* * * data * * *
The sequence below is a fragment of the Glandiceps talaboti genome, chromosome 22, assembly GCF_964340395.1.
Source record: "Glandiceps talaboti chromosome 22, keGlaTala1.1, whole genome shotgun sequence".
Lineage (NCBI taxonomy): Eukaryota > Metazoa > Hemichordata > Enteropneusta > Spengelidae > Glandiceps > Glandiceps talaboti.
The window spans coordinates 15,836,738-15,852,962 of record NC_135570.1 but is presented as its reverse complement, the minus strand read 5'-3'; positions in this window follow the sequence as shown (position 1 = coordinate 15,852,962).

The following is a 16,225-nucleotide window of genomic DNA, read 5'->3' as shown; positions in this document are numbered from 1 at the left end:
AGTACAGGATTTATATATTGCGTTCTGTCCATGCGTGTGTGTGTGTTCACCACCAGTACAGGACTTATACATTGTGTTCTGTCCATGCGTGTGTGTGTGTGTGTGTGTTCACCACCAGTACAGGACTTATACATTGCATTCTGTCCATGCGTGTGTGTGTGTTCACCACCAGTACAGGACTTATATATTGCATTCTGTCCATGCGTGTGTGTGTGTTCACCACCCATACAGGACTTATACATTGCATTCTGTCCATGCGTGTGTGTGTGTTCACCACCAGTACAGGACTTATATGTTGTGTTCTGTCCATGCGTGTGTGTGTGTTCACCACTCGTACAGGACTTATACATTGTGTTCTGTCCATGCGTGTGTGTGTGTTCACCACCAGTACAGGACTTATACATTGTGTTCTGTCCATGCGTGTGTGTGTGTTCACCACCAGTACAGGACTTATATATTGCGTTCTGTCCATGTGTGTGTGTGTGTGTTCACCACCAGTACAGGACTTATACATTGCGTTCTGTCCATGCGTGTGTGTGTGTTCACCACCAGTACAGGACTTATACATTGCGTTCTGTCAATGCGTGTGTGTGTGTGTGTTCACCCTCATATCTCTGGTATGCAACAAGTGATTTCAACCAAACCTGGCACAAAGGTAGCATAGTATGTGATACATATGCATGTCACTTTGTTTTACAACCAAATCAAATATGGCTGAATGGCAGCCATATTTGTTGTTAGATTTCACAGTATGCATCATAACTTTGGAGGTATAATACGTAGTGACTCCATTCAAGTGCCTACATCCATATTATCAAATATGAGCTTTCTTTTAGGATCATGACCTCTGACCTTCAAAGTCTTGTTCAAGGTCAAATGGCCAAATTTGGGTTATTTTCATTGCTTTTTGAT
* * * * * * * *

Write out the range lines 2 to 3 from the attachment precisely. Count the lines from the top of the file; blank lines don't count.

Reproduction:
Source record: "Glandiceps talaboti chromosome 22, keGlaTala1.1, whole genome shotgun sequence".
Lineage (NCBI taxonomy): Eukaryota > Metazoa > Hemichordata > Enteropneusta > Spengelidae > Glandiceps > Glandiceps talaboti.